Home The Eclectic Horseman Mercantile Equestrian Books Instructional Problem Solving Vol. 2 by Marty Marten

Problem Solving Vol. 2 by Marty Marten

(1 customer review)

$17.95 $10.00

SKU: B2060 Category:

Product Description

This book begins where Problem-Solving Vol. 1 left off. Although it covers specific problems not addressed in the first book, you’ll definitely notice a common thread between the two. For example, the principles of feel, timing and balance are the same throughout both books. Those principles — making the right thing easy and the wrong thing difficult, adjusting to fit the situation and the relationship between pressure and the timing of the release — are fundamental in the approach to solving any problem.

Marty will help you develop a willing partnership with your horse!

This book covers:

* Halter-braking Problems

* Hoof- and Leg-handling Problems

* Cinchy and Difficult-to-saddle Horses

* Mounting Problems

* Head-shy, Ear-shy, Hard-to-bridle Horses

* Problems Riding One-handed, Neck-reining

* Trail-riding Problems and Distractions

* Good Trail-riding Habits and Techniques

* Develop Trust and Confidence through Cattle Work

* Make Every Ride an Adventure

(softcover 230 pages, photographs)

Excerpt from the book:

Riding One-handed or Neck-reining

Riding one-handed is accomplished by neck-reining your horse. In neck-reining, your horse follows the feel of the rein on his neck. For example, when you lay the left rein on the left side of your horse’s neck, your horse responds by first looking then moving right. Your focus, seat and legs further signal him to turn right. He looks right a few degrees. Ideally, he’ll have a uniform arc throughout his body. With your very subtle signal, he mentally and physically prepares to turn to the right.

Your horse then follows his nose and makes a right turn because he’s moving or driving forward with impulsion. He makes a gradual right turn when he reaches his inside right hind foot forward, under himself, and lines it up with his left front. He pushes off the inside right rear foot. The opposite is true for a left turn. Experiment with pushing a wheel barrow straight ahead, then turn to the right about 30 to 45 degrees. You’ll do as just described. Think of the wheel as your horse’s frontquarters and your feet as his hindquarters. When you make a turn, notice how your feet arrange themselves to turn. This is how a horse turns naturally.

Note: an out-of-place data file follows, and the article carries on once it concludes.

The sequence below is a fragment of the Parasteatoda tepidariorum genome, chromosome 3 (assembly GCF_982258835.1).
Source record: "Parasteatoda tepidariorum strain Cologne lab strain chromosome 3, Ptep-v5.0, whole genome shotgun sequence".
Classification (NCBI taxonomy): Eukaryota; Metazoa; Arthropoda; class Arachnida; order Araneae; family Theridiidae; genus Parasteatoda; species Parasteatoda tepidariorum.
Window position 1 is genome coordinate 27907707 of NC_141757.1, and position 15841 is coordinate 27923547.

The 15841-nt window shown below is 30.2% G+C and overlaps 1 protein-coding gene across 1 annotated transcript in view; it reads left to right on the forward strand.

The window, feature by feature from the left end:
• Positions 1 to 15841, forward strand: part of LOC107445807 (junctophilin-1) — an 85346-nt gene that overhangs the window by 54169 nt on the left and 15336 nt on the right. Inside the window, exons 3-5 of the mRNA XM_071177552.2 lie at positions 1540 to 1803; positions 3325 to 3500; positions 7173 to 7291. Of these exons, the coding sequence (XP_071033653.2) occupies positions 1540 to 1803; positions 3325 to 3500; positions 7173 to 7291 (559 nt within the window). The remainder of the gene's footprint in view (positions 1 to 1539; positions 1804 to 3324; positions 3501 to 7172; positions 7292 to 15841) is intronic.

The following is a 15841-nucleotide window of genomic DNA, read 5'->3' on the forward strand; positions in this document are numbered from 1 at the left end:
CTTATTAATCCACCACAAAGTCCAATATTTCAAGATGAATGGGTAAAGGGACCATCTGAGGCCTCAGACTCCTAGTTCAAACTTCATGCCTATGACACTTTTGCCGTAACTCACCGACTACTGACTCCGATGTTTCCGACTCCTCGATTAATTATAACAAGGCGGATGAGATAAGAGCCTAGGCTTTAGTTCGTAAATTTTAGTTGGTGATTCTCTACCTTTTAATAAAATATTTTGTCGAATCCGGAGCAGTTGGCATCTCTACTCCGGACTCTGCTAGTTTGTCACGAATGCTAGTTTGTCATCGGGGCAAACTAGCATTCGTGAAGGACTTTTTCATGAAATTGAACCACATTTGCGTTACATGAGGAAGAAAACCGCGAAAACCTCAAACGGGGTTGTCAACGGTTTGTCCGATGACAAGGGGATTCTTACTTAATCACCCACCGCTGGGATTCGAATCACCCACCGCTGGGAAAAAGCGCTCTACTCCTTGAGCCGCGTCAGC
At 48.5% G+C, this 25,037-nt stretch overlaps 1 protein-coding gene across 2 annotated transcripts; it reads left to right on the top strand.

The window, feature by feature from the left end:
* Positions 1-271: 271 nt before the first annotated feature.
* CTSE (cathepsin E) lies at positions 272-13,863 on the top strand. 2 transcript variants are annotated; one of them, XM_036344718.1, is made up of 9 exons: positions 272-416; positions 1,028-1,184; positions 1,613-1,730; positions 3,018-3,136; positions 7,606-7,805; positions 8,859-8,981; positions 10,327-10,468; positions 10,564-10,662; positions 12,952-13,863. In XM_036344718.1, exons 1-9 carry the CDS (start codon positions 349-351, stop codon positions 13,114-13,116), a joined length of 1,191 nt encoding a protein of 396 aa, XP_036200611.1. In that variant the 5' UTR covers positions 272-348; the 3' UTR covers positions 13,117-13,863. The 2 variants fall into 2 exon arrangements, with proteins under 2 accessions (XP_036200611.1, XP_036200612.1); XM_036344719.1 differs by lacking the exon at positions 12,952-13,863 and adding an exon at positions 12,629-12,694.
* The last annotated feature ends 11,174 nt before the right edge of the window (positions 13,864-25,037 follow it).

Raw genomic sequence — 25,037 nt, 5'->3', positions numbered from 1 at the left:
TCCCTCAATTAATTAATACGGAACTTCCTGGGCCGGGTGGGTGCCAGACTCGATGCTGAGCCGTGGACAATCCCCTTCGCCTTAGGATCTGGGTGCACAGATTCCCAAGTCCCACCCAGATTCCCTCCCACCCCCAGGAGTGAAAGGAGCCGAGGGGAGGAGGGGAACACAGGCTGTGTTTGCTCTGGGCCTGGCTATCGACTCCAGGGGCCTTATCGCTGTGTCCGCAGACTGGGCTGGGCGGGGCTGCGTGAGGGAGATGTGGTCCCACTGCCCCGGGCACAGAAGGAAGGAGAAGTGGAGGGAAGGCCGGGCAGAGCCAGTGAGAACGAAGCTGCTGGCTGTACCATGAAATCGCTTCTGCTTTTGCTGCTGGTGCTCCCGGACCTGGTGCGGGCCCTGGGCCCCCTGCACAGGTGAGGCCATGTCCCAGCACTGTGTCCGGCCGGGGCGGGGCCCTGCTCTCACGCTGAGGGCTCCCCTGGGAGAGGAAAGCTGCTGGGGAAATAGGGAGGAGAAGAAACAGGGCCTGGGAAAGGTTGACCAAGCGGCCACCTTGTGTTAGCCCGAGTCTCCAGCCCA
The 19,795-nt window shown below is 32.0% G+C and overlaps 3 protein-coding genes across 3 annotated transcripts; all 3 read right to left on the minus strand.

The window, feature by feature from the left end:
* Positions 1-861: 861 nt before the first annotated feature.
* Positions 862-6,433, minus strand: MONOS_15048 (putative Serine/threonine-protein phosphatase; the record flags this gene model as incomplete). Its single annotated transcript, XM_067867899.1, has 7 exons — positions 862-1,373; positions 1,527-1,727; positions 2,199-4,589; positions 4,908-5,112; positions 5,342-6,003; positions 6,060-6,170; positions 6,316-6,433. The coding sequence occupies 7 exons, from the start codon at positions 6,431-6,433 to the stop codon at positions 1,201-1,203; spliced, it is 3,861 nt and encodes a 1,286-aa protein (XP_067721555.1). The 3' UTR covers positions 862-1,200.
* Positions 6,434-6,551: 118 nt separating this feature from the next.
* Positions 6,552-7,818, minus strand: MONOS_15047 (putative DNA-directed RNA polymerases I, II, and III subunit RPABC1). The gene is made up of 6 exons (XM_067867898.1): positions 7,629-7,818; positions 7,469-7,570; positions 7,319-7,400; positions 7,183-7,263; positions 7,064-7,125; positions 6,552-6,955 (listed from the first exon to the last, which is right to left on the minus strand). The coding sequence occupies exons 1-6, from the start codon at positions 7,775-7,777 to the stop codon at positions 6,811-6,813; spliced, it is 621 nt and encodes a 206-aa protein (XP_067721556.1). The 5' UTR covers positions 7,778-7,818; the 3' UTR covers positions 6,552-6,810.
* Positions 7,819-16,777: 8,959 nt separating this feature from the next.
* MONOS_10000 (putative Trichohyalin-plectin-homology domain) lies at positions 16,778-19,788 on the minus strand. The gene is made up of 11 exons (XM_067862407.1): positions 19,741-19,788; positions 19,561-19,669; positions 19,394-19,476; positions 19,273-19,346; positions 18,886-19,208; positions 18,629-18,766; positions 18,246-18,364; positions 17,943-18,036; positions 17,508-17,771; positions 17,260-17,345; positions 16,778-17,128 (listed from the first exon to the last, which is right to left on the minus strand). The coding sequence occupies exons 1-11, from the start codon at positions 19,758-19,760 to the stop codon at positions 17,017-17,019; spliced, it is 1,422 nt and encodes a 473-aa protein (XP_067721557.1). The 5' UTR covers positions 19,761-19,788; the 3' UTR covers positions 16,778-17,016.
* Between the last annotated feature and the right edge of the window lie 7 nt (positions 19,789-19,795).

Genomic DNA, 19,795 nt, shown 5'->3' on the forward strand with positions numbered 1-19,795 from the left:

Ideally, when riding one-handed, your hand should stay within an approximate 1-square-foot box in front of your saddle horn and centered over your hors’s mane. The goal is for your horse to guide so well that you don’t need to move your hand out of this box to signal him, horizontally or vertically.

The reins are only a small part of signaling. Three additional, important components are focus, seat and legs.

1 review for Problem Solving Vol. 2 by Marty Marten

  1. kristina.graham.10

    Marty Marten is my favorite clinician, and I’ve never met him except through his books. If you are a beginner at vaquero/californio style horsemanship (think Buck Brannaman), this book and Problem Solving 1 will describe all of the basic exercises you would learn at a Foundation clinic. But you don’t need to be a vaquero to use this book. The exercises will work for anyone who’s willing to spend time with his/her horse. I bought Problem Solving 2 just because I loved Problem Solving 1. Now that I have a new horse who’s still pretty green, I appreciate the instructions on bridling, saddling, mounting and herd bound issues, all of which have helped my horse become more focused and easier to handle. Marty Marten explains exercises in a way that is easy to understand for the novice, but which also provides little insights as a person gets farther along in his/her horsemanship experience. I read the Chapters in these books again and again, and they are my first resource for studying horsemanship exercises and issues. But what really makes Marten’s books my favorites is his positive attitude, which shines behind all of the steps, instructions and explanations he provides. In Marten’s mind, things can only get better. To paraphrase the man himself, if you’re patient, consistent, and working with a smile, overcoming your problems can be enjoyable and rewarding. It will carry over into other aspects of horsemanship, and create a stronger bond between you and your horse.

Add a review